- Smartphone apps are information specialists, not generalists. That is, customers get the specific information they want quickly and easily. Example, UPS app customers can get their package tracking quickly. A website, in contrast, provides lots of information that customers must dig through to find what matters to them.
- BlackBerry smartphone apps can integrate with other features, such as GPS, the Calendar, Messages, Contacts, and the camera. Integration extends an app's features to the entire mobility experience.
How to decide whether your organization should build an app
As a business you need to ask whether you need a BlackBerry app for your customers:
- Are your customers active on BlackBerry smartphones?
- Are there one or two compelling reasons that a mobile app can better serve customers because it is mobile? Can you provide better services because users no longer have to login to your website from a desktop PC?
- Will an app fit with your business objectives? Apps succeed when they align customer needs with your business objectives; otherwise they tend to wither on the vine from lack of use.
- Can you devote resources to building the app and maintaining it?
What results are possible?
A well-designed smartphone app aligned with customer needs can certainly be a success. Consider the aforementioned UPS Mobile app for BlackBerry smartphones. The UPS development team built the app in-house with a strategy to use mobility to give customers value. Since launch more than 90,000 people have downloaded it, and it has received 3.5 starts out of 5 on BlackBerry App World.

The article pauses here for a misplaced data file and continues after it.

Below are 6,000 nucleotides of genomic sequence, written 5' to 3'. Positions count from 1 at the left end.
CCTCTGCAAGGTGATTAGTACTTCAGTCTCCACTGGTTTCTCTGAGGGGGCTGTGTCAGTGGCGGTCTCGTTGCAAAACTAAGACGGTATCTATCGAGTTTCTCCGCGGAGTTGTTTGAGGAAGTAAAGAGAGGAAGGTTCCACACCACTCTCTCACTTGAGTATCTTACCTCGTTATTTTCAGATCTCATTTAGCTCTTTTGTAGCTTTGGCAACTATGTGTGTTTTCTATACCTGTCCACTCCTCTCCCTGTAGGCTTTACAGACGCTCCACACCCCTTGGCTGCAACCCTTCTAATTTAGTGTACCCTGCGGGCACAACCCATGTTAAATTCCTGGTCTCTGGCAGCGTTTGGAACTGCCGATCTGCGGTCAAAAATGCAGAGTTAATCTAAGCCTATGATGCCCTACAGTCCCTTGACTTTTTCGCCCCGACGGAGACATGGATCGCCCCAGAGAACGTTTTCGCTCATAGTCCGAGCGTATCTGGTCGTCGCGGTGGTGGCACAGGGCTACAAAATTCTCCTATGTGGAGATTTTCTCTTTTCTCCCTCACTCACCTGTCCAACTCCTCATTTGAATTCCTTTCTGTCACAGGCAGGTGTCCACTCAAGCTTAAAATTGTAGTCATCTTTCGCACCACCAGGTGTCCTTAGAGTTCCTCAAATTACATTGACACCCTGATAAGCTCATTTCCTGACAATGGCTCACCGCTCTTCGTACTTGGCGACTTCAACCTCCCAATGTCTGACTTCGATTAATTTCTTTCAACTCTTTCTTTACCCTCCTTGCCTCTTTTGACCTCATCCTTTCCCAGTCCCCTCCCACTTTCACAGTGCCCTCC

Another example: 2010 Wireless Leadership Award winner RIDGID built a CRM/sales force automation system for the BlackBerry smartphone. The hand and power tool manufacturer reports that its sales team went from 10% of the sales force updating the CRM system to almost 90% doing so. Sales reps no longer need to power up a laptop when meeting with customers, and sales call volume has tripled since launch.
Should you hire a developer or build it in-house?
Early in the process you will need to decide who will build your app. Do you have the in-house resources and expertise? Or should you hire an experienced app developer?
The panel discussion during the Mobilizing Enterprise Applications session at WES 2010 discussed the issue of hiring a developer to build an app vs. building in-house. The panel recommended that most companies should hire rather than build. Most companies, they concluded, did not possess the in-house expertise to build and especially maintain the app over the long term.
That said, many organizations have successfully built feature-rich BlackBerry apps in-house. For example, two out of three 2010 Wireless Leadership Award Winners—RIDGID and the State of Florida Department of Children and Families—both built their winning apps with in-house talent. So weigh your options and then decide for yourself what will work best for you.
How to get started
As the old saying goes, failing to plan is planning to fail. The following principles are vital when it comes to planning:
- Start with research, both on your customers' wants, needs, and habits and on your competitors' offerings. When it comes to customer research, the answer is always more.
- For design inspiration, research other apps in BlackBerry App World. How are other companies bringing value to their customers? How do they take advantage of mobility? How do they integrate with other BlackBerry smartphone features? What features most benefit customers and will they benefit your customers? Are they using GPS and location-based services? Try some apps out. What works for you; what does not?
- Plan for updates, bugs, support issues, help files, and customer complaints. Building an app requires a continual commitment of time and resources. Who will be responsible for what?
- Remember KISS (keep it simple stupid). Go for what is valuable to your customers and leave out features that do not benefit them.